Universities such as Huddersfield are where the next generation of innovators have the equipment and time to experiment for the benefit of the entire industry
For most people in the garment and textile decoration industry, their main, daily aim is to do jobs to customers’ specifications and on time. Which is as it should be – it is what decorators are paid to do. Some also make the time to experiment with new inks and test the limits of what their machines can achieve. However, college and university students have the freedom to dedicate substantial chunks of time to discovering and testing new techniques that most commercial decorators could only dream about. The good news is that their experimental work has the potential to benefit the industry as a whole.
One educational establishment that offers precisely this opportunity is the School of Art, Design and Architecture at the University of Huddersfield. It is, reports Alex Mighall, market development manager at RA Smart, “a forward-thinking university“ with one of the larger print facilities in the UK. Technical manager coordinator Stephen Calcutt oversaw the transformation of the print bureau into today‘s modern space. It houses a number of printers including a Mimaki-Tx300P-1800 direct-to-textile printer, a Ricoh SG 7100DN dye sublimation printer and Epson wide format inkjet printers for sampling, as well as the Mimaki UJF3042 UV LED flatbed printer. The print room had been operating as a traditional university print bureau used by a small number of students who would drop off files and wait for the results to be printed.
When Stephen was promoted to his current role five years ago, his aim was to encourage students from all disciplines to use the machines and research what was possible with them, rather than just using them as the manuals suggested. “It gave us the opportunity to do things we‘d never have thought was possible,“ he says. He also wanted to give the bureau more of a studio feel, an inviting space in which students could come in and try the machines, rather than observe. “When you walked into our old bureau you were stopped by a counter, with all our machinery behind the counter.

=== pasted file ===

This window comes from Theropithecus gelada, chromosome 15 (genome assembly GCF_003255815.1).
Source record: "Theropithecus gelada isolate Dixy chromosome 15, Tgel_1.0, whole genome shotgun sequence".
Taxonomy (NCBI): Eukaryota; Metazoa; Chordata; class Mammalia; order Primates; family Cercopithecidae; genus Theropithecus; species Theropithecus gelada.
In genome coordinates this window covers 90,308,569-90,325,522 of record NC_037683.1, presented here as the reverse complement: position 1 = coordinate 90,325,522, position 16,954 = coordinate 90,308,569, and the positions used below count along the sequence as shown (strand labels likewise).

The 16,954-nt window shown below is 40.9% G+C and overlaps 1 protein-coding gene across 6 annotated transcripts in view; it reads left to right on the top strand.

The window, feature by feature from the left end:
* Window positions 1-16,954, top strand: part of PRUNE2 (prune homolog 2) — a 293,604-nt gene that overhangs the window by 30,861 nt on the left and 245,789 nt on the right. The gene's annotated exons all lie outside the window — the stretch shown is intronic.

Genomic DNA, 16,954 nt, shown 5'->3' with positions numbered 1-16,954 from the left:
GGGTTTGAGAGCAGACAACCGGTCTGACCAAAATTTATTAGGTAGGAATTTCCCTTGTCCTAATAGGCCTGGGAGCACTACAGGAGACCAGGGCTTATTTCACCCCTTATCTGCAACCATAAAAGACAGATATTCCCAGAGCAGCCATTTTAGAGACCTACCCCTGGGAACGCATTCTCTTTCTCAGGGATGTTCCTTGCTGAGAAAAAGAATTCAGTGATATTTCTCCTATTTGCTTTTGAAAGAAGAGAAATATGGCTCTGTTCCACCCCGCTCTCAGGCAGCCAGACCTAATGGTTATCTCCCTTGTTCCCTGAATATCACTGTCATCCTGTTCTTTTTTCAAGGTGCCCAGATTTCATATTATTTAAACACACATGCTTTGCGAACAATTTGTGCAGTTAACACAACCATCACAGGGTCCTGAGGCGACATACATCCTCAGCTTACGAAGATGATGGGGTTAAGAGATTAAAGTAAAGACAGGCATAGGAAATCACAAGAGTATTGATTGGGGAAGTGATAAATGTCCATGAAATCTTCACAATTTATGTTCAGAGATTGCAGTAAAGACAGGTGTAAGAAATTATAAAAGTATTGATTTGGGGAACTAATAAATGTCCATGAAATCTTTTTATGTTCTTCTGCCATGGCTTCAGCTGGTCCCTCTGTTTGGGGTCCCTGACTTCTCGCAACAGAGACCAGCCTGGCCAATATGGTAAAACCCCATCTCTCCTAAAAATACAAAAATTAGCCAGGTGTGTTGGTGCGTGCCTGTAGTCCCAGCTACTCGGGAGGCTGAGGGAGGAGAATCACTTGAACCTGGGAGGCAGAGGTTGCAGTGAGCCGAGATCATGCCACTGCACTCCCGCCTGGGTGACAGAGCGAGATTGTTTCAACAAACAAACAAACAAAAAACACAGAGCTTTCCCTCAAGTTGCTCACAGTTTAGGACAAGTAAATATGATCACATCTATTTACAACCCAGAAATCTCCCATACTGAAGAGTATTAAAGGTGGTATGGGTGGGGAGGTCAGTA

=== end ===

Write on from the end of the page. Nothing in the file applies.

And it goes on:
“We opened it up, got rid of the counter and made it more like a showroom.” Stephen‘s approach of inducting all users on all the machines, rather than just having “certain people running certain machines“, has changed the way in which the students are taught. “We made the decision to become a lot more teaching- and learning-focused, and use our resources and educational tools,“ he explains. “We sit with the students and discuss their ideas and talk to them about their work. We want them to come and talk to us about what the machine can do.”
Students are able to experiment on the machines from their first year
A new way of learning
Senior lecturer Brent Hardy-Smith agrees: “I moved from being a teacher that just critiqued work to being someone doing the work alongside the students and discovering things with them. It‘s changed the whole nature of my teaching. Now, it‘s more like an apprenticeship – we‘re working alongside the students and totally immersed in it with them.” Students are also now able to use the machines during the first two years of their course – previously they only had access to the printers in the final year – so they have even more time for experimentation, which has allowed them to expand their creativity. The year before last, the students from the University of Huddersfield won the D&AD New Blood design show. This year, the brief was to make the work interactive digitally through fabric printing.